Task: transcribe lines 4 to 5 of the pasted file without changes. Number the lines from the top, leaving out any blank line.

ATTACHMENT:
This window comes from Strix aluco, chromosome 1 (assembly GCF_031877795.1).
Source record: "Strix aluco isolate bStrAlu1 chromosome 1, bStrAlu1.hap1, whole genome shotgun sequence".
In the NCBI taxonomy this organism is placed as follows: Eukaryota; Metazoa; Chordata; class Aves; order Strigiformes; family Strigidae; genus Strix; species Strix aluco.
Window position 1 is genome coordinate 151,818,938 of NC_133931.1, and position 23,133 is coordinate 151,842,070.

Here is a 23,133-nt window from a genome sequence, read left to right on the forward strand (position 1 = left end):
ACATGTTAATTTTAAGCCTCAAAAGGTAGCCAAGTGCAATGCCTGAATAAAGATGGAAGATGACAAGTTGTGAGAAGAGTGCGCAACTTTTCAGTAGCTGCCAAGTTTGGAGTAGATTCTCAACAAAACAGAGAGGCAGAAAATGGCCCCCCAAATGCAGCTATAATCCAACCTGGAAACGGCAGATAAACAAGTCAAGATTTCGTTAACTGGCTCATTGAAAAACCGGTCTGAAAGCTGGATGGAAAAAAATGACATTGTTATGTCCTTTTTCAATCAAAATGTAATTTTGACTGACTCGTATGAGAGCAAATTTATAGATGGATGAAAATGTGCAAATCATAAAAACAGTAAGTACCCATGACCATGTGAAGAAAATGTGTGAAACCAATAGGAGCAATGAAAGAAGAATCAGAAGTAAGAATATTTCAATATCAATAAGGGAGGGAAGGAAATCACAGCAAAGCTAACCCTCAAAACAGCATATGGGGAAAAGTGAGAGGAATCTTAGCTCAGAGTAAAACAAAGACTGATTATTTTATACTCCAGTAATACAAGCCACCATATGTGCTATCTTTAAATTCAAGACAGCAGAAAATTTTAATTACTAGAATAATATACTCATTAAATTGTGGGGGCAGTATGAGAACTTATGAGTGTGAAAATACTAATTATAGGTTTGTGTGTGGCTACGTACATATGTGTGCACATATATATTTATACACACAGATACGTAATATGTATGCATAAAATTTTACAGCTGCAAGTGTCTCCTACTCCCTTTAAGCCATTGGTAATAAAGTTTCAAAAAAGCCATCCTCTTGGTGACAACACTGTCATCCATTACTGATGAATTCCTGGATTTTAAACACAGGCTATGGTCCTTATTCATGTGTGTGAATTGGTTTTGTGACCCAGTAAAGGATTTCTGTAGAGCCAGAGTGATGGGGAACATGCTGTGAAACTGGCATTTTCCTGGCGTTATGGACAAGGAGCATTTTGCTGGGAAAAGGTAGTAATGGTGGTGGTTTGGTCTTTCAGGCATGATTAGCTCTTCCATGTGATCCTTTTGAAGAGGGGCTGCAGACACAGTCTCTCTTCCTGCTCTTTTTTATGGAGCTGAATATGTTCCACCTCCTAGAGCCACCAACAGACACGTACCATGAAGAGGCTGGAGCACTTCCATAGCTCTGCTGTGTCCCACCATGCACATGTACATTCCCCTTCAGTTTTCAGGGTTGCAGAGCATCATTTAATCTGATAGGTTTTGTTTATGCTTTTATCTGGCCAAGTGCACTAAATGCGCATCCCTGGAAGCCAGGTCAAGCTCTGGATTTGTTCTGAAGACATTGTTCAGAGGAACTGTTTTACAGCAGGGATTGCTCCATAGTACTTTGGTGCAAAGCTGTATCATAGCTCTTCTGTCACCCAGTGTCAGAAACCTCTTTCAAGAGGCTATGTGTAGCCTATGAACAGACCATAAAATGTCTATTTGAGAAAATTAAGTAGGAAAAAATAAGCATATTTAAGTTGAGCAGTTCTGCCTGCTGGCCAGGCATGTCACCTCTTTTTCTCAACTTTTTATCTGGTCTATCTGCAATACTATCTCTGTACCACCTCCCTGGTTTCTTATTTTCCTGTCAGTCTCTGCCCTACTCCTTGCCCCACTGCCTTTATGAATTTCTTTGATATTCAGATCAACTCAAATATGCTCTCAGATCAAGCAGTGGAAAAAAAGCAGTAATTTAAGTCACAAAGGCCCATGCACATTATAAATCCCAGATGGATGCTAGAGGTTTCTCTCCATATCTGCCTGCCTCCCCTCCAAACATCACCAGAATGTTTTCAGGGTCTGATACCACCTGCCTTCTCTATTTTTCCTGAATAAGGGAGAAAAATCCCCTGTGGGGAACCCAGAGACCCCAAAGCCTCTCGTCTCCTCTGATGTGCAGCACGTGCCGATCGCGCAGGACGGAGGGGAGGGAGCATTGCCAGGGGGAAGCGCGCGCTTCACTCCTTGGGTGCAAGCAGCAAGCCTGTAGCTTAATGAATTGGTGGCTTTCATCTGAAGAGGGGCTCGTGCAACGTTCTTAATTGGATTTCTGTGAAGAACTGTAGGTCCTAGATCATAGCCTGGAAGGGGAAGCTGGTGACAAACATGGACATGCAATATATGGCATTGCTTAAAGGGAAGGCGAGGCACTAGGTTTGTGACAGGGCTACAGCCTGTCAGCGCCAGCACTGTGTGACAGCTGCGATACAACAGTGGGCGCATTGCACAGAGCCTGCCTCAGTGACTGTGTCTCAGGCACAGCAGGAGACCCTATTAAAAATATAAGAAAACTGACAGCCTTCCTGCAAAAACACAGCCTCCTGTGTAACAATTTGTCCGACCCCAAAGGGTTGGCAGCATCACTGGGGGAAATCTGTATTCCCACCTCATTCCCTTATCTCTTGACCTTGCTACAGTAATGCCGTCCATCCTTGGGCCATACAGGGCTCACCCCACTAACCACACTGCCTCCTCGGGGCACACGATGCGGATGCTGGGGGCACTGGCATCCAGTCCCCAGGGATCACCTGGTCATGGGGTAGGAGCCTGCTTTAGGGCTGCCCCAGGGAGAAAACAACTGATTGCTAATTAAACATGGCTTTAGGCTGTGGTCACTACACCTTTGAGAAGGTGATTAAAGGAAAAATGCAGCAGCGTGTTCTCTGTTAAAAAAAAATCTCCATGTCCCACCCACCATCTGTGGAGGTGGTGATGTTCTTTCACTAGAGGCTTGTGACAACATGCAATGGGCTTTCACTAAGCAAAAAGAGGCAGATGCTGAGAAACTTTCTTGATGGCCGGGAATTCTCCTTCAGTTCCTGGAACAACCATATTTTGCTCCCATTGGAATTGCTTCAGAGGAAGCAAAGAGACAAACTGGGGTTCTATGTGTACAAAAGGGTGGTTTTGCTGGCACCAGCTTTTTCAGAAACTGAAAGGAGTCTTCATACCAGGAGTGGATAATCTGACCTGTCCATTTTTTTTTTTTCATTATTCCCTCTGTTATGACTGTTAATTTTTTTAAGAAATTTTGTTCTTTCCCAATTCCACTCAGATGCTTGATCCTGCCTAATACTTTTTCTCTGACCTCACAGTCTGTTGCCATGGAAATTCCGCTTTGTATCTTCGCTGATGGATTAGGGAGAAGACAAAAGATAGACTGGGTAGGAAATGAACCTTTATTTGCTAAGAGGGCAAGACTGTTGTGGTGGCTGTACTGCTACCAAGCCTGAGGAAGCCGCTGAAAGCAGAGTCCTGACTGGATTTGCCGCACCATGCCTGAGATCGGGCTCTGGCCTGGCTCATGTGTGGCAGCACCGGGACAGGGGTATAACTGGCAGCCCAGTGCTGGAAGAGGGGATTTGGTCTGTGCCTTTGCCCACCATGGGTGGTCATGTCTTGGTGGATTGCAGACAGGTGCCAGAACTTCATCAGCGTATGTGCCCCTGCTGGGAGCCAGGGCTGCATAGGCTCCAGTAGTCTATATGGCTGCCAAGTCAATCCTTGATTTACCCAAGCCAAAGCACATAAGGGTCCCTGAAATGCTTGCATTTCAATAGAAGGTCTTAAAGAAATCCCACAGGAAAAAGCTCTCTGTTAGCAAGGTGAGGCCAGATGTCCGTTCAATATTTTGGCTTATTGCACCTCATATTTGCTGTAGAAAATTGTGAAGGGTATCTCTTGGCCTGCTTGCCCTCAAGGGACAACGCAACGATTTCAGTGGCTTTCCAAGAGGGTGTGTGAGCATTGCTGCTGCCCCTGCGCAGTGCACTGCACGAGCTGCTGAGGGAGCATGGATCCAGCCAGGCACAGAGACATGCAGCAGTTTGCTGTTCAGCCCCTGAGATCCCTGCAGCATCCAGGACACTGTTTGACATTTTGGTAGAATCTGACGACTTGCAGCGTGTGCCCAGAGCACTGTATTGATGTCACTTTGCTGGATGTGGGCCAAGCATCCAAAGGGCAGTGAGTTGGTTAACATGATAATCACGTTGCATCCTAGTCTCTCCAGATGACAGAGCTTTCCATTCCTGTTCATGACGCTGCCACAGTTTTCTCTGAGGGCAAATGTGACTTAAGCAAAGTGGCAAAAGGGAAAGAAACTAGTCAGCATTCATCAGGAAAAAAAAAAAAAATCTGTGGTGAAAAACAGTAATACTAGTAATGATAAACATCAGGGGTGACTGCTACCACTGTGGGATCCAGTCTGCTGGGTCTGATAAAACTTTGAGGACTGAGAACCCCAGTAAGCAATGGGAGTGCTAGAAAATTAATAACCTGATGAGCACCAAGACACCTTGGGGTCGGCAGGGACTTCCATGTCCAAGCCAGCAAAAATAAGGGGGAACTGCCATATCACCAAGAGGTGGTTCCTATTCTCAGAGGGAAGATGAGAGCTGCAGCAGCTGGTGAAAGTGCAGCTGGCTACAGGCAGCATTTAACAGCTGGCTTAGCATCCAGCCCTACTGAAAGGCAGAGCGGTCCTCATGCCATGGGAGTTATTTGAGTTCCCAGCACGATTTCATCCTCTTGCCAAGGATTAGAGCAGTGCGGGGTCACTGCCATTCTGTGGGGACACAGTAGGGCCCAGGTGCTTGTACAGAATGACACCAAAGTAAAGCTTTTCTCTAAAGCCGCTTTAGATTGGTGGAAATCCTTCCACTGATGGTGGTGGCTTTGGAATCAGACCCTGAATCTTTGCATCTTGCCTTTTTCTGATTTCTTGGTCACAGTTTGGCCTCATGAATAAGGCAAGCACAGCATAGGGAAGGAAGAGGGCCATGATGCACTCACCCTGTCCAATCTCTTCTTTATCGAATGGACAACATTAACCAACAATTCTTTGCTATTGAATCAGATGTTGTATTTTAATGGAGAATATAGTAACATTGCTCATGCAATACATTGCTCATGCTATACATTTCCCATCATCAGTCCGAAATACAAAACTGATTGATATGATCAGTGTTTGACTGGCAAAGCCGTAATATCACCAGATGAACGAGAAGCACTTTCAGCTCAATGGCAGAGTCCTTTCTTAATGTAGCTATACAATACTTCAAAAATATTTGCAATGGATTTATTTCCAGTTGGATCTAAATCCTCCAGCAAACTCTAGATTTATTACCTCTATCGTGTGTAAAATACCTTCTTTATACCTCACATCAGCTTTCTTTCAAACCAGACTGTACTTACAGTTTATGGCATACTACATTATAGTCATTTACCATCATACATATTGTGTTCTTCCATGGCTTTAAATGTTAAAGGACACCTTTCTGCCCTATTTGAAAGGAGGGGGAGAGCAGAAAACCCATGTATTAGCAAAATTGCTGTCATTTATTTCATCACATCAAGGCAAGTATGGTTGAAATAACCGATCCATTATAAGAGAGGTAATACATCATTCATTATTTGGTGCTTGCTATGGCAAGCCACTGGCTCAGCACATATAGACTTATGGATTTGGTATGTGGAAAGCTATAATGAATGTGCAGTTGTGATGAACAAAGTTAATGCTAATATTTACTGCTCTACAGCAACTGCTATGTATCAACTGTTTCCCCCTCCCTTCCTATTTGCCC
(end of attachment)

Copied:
Window position 1 is genome coordinate 151,818,938 of NC_133931.1, and position 23,133 is coordinate 151,842,070.

Here is a 23,133-nt window from a genome sequence, read left to right on the forward strand (position 1 = left end):